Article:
Dot Turner, who joined the firm when she was 18 and put in 43 years on the factory floor, has suddenly found her long-cherished retirement plans thrown into disarray. She is 62 and knows that finding another job will be tough. According to her, "When Romney talks about creating jobs, it is just a big fairy tale."

Romney claims that Bain "created jobs" and is a model for the American future. That argument stuns Illinois governor Pat Quinn: "If he thinks that is the model for American economic growth then he is barking up the wrong tree," Quinn told The Guardian.

Bonnie Borman and other victims of Bain and Mitt Romney have watched their plant being dismantled and shipped to China, piece by piece, while they show teams of Chinese workers how to do their jobs. "It's not easy to get up in the morning, training them to do your job so that you can be made unemployed," said Borman, a mother of three who has worked for 23 years at the Sensata auto sensors plant.

Romney claims he knows nothing about this. But the New York Times explains that Romney "owns about $8 million worth of Bain funds that hold 51 percent of Sensata’s shares. If Sensata saves money by closing the Freeport plant, that could add money to Mr. Romney’s trust accounts, now or after the election."

Tom Gaulrapp in a letter to the Freeport Journal Standard said: "We presented [Republican representatives] with over 1,000 local petition signatures urging them to support a simple piece of legislation called “The Bring Jobs Home Act,” which would revoke tax incentives for businesses who outsource jobs to other countries and provide tax incentives for those businesses which bring jobs back to America. We, frankly couldn’t, and still can’t, fathom how anybody could be against this piece of legislation ... However, we were dismayed when the Speaker of the House refused to allow the bill to even be debated on the house floor and the House Republicans effectively killed the legislation ... I have given 33 years of my life to the company and my American Dream has been destroyed."

"It is kind of like part of your family being shipped out. I worked with that stuff for years. Now there's nothing left but a discoloration on the floor where the equipment used to sit," Gaulrapp said.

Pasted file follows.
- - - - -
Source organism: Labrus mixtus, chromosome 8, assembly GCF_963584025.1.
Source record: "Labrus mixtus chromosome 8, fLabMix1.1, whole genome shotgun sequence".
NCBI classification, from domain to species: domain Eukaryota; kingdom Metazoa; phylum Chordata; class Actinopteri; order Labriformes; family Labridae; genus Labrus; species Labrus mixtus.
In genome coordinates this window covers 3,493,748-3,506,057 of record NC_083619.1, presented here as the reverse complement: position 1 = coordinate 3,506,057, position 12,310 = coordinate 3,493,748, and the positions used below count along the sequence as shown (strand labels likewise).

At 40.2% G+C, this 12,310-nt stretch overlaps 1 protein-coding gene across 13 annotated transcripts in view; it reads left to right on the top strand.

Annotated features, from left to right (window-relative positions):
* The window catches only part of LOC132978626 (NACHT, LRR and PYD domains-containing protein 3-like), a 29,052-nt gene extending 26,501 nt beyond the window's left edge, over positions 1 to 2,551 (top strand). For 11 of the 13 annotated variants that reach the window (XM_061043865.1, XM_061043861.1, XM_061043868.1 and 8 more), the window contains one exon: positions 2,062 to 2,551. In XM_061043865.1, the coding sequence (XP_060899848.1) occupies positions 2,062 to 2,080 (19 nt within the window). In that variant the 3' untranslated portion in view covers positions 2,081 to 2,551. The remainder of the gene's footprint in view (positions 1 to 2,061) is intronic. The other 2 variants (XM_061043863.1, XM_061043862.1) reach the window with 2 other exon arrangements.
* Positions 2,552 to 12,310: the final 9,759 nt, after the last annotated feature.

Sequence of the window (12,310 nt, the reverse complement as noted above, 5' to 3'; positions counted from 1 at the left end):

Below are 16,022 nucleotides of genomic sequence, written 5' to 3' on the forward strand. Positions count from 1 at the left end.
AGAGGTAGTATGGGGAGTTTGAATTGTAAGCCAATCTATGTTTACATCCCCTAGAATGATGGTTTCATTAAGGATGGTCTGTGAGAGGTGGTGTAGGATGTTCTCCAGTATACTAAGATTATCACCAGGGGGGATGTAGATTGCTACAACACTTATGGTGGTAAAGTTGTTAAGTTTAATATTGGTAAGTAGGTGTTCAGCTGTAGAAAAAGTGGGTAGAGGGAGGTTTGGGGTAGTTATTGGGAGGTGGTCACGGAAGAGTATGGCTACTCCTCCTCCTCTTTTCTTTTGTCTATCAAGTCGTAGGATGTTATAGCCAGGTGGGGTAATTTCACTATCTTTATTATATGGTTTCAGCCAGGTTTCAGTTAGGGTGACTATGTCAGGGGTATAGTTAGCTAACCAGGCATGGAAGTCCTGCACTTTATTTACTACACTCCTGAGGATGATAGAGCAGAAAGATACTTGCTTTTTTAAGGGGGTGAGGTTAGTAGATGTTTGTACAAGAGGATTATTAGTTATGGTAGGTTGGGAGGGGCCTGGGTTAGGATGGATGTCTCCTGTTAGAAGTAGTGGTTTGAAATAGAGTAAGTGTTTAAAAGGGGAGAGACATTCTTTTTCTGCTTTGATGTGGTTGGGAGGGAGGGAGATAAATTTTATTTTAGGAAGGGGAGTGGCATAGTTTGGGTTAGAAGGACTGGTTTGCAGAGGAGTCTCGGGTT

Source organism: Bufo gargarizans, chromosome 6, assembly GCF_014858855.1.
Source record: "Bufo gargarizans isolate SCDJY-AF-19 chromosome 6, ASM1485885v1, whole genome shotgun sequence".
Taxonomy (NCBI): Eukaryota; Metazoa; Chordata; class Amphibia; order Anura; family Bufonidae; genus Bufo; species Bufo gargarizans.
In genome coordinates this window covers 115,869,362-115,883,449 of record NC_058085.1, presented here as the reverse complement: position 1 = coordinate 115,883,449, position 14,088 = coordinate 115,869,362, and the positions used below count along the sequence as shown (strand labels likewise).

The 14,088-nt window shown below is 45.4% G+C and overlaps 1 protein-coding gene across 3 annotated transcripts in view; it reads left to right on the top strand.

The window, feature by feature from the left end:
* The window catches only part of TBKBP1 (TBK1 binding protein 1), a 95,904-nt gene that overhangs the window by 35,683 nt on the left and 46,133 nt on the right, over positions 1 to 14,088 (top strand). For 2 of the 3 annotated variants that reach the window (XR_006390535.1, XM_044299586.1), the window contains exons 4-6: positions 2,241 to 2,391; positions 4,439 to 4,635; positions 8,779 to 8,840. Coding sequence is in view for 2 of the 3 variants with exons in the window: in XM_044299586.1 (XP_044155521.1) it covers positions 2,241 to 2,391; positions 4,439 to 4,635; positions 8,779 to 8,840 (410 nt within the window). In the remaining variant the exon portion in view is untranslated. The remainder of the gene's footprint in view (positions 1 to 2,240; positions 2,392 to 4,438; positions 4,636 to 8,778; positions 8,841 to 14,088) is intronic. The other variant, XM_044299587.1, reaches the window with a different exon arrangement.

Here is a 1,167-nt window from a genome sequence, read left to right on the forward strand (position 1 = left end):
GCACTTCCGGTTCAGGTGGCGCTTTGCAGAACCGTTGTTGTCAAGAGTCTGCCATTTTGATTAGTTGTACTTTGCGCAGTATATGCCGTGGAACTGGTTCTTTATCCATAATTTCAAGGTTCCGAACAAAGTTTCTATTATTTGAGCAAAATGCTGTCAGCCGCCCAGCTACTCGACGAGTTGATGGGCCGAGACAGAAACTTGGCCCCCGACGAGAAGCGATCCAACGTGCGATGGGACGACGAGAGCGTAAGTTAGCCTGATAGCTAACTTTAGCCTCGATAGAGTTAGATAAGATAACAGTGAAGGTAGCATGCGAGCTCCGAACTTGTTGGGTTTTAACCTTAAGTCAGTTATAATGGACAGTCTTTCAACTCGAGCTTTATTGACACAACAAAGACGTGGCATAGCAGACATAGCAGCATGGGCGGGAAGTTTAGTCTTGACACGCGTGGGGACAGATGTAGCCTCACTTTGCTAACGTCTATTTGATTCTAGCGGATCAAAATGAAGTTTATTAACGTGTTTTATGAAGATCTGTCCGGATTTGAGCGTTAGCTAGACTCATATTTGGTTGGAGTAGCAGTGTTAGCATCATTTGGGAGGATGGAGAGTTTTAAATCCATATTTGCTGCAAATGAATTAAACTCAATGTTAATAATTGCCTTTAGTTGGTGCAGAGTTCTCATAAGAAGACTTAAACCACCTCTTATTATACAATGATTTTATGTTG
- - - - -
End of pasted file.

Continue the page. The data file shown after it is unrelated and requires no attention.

About 35 minutes into the first presidential debate, President Obama launched into a discussion of corporate taxes: "Right now, you can actually take a deduction for moving a plant overseas. I think most Americans would say that doesn’t make sense."

Amazingly, Romney pretended not to know anything about American companies taking such deductions, although under his direction Bain Capital was a pioneer of such "savings."

The Nation refuted Romney, saying: "That’s not actually a debatable point. The US tax code has, since the 1980s, provided multinational corporations with tax breaks for moving jobs overseas. Democrats and Republicans have talked for years about changing the code. The issue was debated in the Senate as recently as July, when Republicans blocked action on the 'Bring Jobs Home Act,' which would have provided a 20 percent tax break for the costs of moving jobs back to the United States. That measure would, as well, have rescinded business expense deductions that CNN notes are now 'available to companies that are associated with the cost of moving operations overseas.' For Romney, whose debate performance was not encumbered by facts, those details were of no consequence. Capitalizing on the post-truth moment in which he found himself, Romney turned the entire discussion on its head and suggested that Obama was making things up. '[You] said you get a deduction for taking a plant overseas,' the Republican said to the Democrat. 'Look, I’ve been in business for twenty-five years. I have no idea what you’re talking about. I maybe need to get a new accountant. But—but the idea that you get a break for shipping jobs overseas is simply not the case.' That’s just wrong. It is the case.

And it is unimaginable that anyone who made a fortune with a company that, in the words of The Washington Post, “invested in a series of firms that specialized in relocating jobs done by American workers to new facilities in low-wage countries like China and India” would be unaware of the tax breaks for firms that, um, relocate jobs. Just as it is unimaginable that anyone who has been involved in American politics over the past two decades could be unaware of an issue that the US Senate has debated, that party platforms have discussed and that voters in swing states such as Ohio and Wisconsin take very seriously.